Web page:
When moderating content, companies will need to take into account the political context around why the content is being shared and give it a high level of protection if it is ‘democratically important’.  

The DCMS gives the example of a major social media company choosing to prohibit all deadly or graphic violence. A campaign group could release violent footage to raise awareness about violence against a specific group. Given its importance to democratic debate, the company might choose to keep that content up, subject to warnings, but it would need to be upfront about the policy and ensure it is applied consistently.

Journalistic content

Content on news publishers’ websites is not in scope. This includes both their own articles and user comments on such articles. Articles by recognised news publishers shared on services that are in scope will be exempt and Category 1 companies will now have a statutory duty to safeguard UK users’ access to journalistic content shared on their platforms.

This means they will have to consider the importance of journalism when undertaking content moderation, have a fast-track appeals process for journalists’ removed content, and will be held to account by Ofcom for the arbitrary removal of journalistic content. Citizen journalists’ content will have the same protections as professional journalists’ content.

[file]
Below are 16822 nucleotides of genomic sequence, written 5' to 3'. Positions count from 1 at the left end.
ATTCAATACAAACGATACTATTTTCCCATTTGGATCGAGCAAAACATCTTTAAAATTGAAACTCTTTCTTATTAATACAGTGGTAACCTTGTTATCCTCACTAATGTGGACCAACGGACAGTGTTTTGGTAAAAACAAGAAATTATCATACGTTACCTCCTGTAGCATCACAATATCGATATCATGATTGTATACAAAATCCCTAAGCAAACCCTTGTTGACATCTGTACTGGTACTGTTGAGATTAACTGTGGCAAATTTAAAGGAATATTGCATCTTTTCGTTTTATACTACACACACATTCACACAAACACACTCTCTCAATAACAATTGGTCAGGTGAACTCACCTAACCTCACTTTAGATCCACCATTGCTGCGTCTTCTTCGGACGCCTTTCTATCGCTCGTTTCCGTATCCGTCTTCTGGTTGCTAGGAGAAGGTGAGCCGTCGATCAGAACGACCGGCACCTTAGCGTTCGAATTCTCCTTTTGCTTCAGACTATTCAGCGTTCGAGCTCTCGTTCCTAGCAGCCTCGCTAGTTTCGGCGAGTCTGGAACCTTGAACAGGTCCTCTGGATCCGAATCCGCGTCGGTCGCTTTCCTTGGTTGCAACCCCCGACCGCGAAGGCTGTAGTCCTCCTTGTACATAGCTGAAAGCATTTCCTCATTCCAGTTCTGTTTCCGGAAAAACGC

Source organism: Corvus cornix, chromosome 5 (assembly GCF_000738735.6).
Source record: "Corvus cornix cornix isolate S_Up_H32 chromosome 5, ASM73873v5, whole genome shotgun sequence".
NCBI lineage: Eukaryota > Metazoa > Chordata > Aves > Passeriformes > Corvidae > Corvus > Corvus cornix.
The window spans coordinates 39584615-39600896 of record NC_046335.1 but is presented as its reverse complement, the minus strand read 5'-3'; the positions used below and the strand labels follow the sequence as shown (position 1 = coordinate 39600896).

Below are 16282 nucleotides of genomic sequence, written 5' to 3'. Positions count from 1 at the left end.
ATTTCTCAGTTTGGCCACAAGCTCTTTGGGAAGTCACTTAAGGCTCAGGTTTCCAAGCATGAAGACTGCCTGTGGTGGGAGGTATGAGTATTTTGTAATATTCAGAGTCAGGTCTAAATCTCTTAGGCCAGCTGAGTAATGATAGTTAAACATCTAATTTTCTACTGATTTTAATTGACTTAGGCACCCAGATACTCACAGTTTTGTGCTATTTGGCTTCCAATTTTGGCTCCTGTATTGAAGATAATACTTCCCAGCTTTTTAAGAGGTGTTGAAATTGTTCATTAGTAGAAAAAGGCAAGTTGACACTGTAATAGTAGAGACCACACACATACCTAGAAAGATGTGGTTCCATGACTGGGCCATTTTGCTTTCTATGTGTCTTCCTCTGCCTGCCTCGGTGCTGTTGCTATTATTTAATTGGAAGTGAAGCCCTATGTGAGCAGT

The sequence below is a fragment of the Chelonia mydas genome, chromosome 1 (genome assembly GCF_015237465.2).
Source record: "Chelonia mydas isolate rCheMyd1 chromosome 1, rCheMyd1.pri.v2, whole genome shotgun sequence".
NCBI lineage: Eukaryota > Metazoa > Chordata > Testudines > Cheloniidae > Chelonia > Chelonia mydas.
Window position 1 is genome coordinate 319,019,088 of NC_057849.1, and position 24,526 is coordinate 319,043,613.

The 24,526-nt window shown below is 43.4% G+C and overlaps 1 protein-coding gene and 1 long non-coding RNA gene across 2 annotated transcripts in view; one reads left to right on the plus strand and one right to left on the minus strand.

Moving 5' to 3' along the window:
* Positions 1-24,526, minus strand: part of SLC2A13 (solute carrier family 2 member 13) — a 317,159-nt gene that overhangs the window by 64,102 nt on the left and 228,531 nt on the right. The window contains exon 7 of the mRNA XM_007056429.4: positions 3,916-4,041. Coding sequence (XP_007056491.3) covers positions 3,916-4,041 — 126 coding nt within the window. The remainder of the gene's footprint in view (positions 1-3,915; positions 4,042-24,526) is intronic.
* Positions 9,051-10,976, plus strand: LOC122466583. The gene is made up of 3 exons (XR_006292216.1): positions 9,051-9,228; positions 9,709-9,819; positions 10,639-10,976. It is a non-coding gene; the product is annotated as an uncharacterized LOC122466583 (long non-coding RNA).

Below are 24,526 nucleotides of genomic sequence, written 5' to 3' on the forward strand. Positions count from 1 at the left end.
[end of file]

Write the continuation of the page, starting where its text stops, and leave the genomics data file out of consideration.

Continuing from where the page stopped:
Online fraud

Measures to tackle user-generated fraud will be included in the Bill. It will mean online companies will, for the first time, have to take responsibility for tackling fraudulent user-generated content, such as posts on social media, on their platforms. This includes romance scams and fake investment opportunities posted by users on Facebook groups or sent via Snapchat. Romance fraud occurs when a victim is tricked into thinking that they are striking up a relationship with someone, often through an online dating website or app, when in fact this is a fraudster who will seek money or personal information.

Fraud via advertising, emails or cloned websites will not be in scope because the Bill focuses on harm committed through user-generated content.

The UK government says that it is working closely with industry, regulators and consumer groups to consider additional legislative and non-legislative solutions. The Home Office will publish a Fraud Action Plan after the 2021 spending review and the DCMS will consult on online advertising, including the role it can play in enabling online fraud, later this year.

Territorial extent

The Online Safety Bill extends to the whole of the UK.